Imagine if at some time during the 2012 season, Joe Girardi held a press conference after a Yankee defeat to announce to the media that he suspected Mark Teixeira had just purposely played poorly in that game. How would the public react if Girardi went on to accuse Teixeira of throwing the game for gambling reasons? Then try to comprehend Teixeira pleading his case to Hal Steinbrenner, who ends up believing his star first baseman’s story, fires Girardi, and names Teixeira, of all people, to become the next Yankee manager. Unbelievable! Right? Such a course of events involving the current star Yankee first baseman is beyond the realm of imagination of today’s baseball fans. But this is exactly what happened to the very first star first baseman in the franchise’s history.
Hal Chase became the regular New York Highlander first baseman in 1905 and remained in that position for a little more than eight seasons and over 1,000 games. “Prince Hal” was a smart and gifted athlete who immediately became a fan favorite in New York. It was Chase who first began the now accepted defensive strategy of charging the plate in likely sacrifice situations. He also pioneered the practice of moving into the outfield to receive and relay cut-off throws. In addition to being an excellent and innovative fielder, Chase was also a strong hitter and a great base runner. He had a .291 lifetime batting average and his 248 stolen bases made him the all-time Yankee base stealer until Willie Randolph and Ricky Henderson passed him seven decades later.
Chase, however, had one passion greater than his love for baseball and that was money. Perhaps, if he lived in today’s era of free agency and multi-million dollar contracts, his story and career would have had a different ending. But at the turn of the century, professional baseball players were not paid royally. As a result, many of them were forced to earn a living doing other things.
Before the 1908 season, Chase tried holding out on the Yankees, to force team management to pay him more money. Even though the tactic was successful, Chase still jumped to the outlawed California league and played for the San Jose franchise using a fake name. Caught in this charade, Chase was suspended by the Highlanders but his immense popularity with New York fans quickly got him reinstated. It was after this episode that Chase’s reputation as an unsavory character began to emerge.
His manager, George Stallings, began to suspect Chase of throwing games. The skipper’s suspicions grew so strong during the 1910 season, he leveled the charges publicly. But Chase’s popularity on the field helped him earn enough support with Yankee President Frank Farrell and League President Ban Johnson to beat back Stallings’ charges and actually get the manager fired. Adding insult to injury, Chase got himself named to replace Stallings as the team’s field boss.
Chase was not a good manager and his continued unpredictable behavior on the playing field led to the resurfacing of attacks on Chase’s integrity as a ballplayer. By 1913, even the Yankee brass became convinced Chase could not be trusted and they shipped him to the White Sox, where in 1914, Chase chased the money again and jumped to the Buffalo team entry in the upstart Federal League. The smaller than normal confines of the Buffalo home field helped Chase accumulate 17 home runs during the 1915 season, so that when the league folded after that season, the Cincinnati Reds welcomed him to the National League with wide open arms.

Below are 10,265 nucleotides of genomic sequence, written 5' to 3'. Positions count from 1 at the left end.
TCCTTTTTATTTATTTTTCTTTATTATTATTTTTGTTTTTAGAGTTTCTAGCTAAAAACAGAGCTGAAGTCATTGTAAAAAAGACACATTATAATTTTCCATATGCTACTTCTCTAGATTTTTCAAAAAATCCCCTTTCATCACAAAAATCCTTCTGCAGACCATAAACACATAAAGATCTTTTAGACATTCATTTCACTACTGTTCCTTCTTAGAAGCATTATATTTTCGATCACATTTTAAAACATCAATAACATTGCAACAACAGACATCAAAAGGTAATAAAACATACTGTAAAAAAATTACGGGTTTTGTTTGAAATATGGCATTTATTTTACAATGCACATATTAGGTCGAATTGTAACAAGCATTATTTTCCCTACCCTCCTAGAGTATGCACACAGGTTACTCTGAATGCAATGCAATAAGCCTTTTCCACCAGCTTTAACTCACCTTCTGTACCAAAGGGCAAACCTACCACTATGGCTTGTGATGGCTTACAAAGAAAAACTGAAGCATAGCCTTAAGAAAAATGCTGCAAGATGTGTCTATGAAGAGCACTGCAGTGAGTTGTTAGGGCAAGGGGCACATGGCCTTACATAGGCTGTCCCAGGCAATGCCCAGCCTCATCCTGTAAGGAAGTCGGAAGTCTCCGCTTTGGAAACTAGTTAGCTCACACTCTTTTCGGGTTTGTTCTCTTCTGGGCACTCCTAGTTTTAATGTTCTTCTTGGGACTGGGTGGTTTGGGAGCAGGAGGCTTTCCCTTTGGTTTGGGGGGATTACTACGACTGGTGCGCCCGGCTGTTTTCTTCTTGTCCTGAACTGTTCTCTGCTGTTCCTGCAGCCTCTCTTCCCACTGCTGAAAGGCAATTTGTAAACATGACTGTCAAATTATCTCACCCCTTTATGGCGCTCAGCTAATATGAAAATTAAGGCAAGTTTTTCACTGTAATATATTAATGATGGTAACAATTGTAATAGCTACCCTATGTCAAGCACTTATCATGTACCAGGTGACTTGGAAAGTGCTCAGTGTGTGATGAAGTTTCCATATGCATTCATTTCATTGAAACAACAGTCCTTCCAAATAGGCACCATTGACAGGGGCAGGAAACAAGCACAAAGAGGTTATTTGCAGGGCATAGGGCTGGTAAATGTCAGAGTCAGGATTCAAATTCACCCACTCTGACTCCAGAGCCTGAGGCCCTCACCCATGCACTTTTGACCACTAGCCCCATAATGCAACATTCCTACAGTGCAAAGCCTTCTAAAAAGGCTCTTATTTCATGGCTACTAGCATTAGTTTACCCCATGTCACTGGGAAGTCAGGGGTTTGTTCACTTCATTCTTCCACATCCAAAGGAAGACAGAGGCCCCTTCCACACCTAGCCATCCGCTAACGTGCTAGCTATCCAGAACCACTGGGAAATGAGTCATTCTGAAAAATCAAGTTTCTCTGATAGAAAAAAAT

Even though Chase won the National League batting title with a .339 average in 1916, the Reds skipper, Hall-of-Famer Christy Matthewson, felt the first baseman was involved in throwing games and promptly suspended him. This time the team ownership and league officers backed the Manager instead of Chase and upheld his suspension. The next year was the year of the Black Sox scandal effectively destroying any chance a player with Chase’s shady reputation would ever have of playing Major League Baseball, again.
Hal Chase’s story is a sad one, but only three other Yankee first sackers had more hits or more runs scored as a Yankee than Chase did. The fact of the matter is that if Hal Chase had not gotten himself accused of throwing baseball games, his career with New York would have been longer and his numbers and stature as a Bomber, even more impressive.
This former Yankee, also born on this date, once quarterbacked the Michigan Wolverines to a Big Ten title and a Citrus Bowl victory over Auburn. This former teammate of Chase’s and this one-time Yankee shortstop were also born on February 13.
|NYY (9 yrs)||1061||4466||4158||551||1182||165||50||20||494||248||147||367||.284||.311||.362||.674|
|CIN (3 yrs)||368||1479||1403||167||429||69||33||10||206||48||47||112||.306||.330||.423||.754|
|BUF (2 yrs)||220||900||858||128||266||50||19||20||137||33||26||81||.310||.333||.483||.815|
|CHW (2 yrs)||160||650||590||76||165||21||15||2||59||18||39||60||.280||.329||.376||.705|
|NYG (1 yr)||110||443||408||58||116||17||7||5||45||16||17||40||.284||.318||.397||.715|